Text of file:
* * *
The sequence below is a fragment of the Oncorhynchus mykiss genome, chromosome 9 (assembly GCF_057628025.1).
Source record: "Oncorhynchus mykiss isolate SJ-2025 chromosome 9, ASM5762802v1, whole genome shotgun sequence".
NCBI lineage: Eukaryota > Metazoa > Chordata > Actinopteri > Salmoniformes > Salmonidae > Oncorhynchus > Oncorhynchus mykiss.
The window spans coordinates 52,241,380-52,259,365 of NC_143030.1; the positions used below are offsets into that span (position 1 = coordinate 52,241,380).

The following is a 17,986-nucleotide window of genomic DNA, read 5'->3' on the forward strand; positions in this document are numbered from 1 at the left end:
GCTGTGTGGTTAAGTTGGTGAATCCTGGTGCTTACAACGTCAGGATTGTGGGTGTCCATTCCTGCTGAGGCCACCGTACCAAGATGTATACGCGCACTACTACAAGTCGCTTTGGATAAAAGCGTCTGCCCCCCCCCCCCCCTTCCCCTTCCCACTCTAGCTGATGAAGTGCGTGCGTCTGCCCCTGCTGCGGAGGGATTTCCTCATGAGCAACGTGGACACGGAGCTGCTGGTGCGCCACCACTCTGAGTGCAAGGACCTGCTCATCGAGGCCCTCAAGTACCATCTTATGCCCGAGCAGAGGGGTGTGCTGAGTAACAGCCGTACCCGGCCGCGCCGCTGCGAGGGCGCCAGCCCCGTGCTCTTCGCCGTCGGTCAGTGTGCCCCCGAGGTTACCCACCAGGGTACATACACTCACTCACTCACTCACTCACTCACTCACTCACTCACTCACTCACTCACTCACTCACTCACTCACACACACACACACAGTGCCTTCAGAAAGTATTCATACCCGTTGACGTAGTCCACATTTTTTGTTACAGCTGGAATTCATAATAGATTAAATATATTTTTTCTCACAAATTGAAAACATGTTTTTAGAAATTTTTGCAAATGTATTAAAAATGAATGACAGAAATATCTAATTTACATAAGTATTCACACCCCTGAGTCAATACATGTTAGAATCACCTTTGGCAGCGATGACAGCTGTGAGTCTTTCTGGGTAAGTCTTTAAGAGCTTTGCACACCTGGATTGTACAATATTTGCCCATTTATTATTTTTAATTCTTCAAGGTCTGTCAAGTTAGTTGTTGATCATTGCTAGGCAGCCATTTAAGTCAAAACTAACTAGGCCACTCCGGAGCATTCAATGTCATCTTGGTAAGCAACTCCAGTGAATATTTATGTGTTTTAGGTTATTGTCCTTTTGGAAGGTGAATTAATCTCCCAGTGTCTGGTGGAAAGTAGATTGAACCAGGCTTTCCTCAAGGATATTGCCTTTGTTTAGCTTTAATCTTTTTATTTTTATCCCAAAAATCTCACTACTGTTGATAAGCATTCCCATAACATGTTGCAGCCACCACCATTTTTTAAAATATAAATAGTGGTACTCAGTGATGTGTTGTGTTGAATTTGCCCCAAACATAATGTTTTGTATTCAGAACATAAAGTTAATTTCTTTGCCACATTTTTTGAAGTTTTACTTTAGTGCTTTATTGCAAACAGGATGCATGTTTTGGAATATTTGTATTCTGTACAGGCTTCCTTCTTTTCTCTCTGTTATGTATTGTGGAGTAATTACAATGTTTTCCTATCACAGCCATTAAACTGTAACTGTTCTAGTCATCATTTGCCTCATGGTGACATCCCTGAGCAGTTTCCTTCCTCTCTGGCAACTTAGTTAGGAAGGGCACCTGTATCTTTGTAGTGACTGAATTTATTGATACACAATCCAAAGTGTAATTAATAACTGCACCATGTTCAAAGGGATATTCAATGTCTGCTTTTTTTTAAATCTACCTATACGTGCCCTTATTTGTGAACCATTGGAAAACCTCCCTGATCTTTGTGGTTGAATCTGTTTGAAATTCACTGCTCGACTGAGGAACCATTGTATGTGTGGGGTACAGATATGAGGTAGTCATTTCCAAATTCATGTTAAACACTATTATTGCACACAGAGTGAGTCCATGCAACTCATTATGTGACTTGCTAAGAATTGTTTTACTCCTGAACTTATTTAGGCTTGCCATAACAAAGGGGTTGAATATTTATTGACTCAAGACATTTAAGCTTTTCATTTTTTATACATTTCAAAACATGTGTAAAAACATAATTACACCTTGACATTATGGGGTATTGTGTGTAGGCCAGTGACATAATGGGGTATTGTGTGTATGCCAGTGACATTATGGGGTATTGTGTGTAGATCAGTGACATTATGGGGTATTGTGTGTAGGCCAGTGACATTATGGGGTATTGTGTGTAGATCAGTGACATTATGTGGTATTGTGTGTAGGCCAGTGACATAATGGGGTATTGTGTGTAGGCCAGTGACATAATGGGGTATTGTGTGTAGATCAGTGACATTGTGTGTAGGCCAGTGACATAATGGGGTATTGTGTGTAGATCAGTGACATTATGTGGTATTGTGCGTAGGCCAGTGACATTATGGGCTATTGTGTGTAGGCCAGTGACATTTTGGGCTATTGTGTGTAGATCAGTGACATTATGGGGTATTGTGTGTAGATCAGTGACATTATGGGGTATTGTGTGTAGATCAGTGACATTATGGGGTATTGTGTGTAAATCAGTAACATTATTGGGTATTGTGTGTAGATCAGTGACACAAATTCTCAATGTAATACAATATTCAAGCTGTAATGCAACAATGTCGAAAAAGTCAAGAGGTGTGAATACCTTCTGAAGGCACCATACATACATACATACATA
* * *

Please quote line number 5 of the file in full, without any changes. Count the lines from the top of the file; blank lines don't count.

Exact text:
The following is a 17,986-nucleotide window of genomic DNA, read 5'->3' on the forward strand; positions in this document are numbered from 1 at the left end: